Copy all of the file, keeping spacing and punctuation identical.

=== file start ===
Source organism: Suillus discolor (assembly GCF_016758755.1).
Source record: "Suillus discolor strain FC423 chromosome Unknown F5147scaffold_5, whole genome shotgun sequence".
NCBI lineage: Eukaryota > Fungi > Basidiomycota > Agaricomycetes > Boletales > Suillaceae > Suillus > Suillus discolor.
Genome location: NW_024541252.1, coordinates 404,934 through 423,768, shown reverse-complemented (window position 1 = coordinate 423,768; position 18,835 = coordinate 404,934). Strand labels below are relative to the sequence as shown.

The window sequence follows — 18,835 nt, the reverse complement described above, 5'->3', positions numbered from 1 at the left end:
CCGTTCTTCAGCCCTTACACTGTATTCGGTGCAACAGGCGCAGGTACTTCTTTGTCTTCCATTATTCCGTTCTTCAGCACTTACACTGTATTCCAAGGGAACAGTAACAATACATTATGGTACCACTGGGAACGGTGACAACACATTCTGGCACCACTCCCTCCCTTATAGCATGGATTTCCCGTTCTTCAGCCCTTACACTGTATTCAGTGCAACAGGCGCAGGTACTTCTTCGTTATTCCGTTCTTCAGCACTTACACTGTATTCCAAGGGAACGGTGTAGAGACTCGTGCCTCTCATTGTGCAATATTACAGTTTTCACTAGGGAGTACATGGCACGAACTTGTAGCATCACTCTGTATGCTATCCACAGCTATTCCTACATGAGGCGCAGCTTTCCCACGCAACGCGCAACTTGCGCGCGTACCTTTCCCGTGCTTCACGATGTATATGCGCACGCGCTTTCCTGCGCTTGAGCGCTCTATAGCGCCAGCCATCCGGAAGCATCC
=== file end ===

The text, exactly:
Source organism: Suillus discolor (assembly GCF_016758755.1).
Source record: "Suillus discolor strain FC423 chromosome Unknown F5147scaffold_5, whole genome shotgun sequence".
NCBI lineage: Eukaryota > Fungi > Basidiomycota > Agaricomycetes > Boletales > Suillaceae > Suillus > Suillus discolor.
Genome location: NW_024541252.1, coordinates 404,934 through 423,768, shown reverse-complemented (window position 1 = coordinate 423,768; position 18,835 = coordinate 404,934). Strand labels below are relative to the sequence as shown.

The window sequence follows — 18,835 nt, the reverse complement described above, 5'->3', positions numbered from 1 at the left end:
CCGTTCTTCAGCCCTTACACTGTATTCGGTGCAACAGGCGCAGGTACTTCTTTGTCTTCCATTATTCCGTTCTTCAGCACTTACACTGTATTCCAAGGGAACAGTAACAATACATTATGGTACCACTGGGAACGGTGACAACACATTCTGGCACCACTCCCTCCCTTATAGCATGGATTTCCCGTTCTTCAGCCCTTACACTGTATTCAGTGCAACAGGCGCAGGTACTTCTTCGTTATTCCGTTCTTCAGCACTTACACTGTATTCCAAGGGAACGGTGTAGAGACTCGTGCCTCTCATTGTGCAATATTACAGTTTTCACTAGGGAGTACATGGCACGAACTTGTAGCATCACTCTGTATGCTATCCACAGCTATTCCTACATGAGGCGCAGCTTTCCCACGCAACGCGCAACTTGCGCGCGTACCTTTCCCGTGCTTCACGATGTATATGCGCACGCGCTTTCCTGCGCTTGAGCGCTCTATAGCGCCAGCCATCCGGAAGCATCC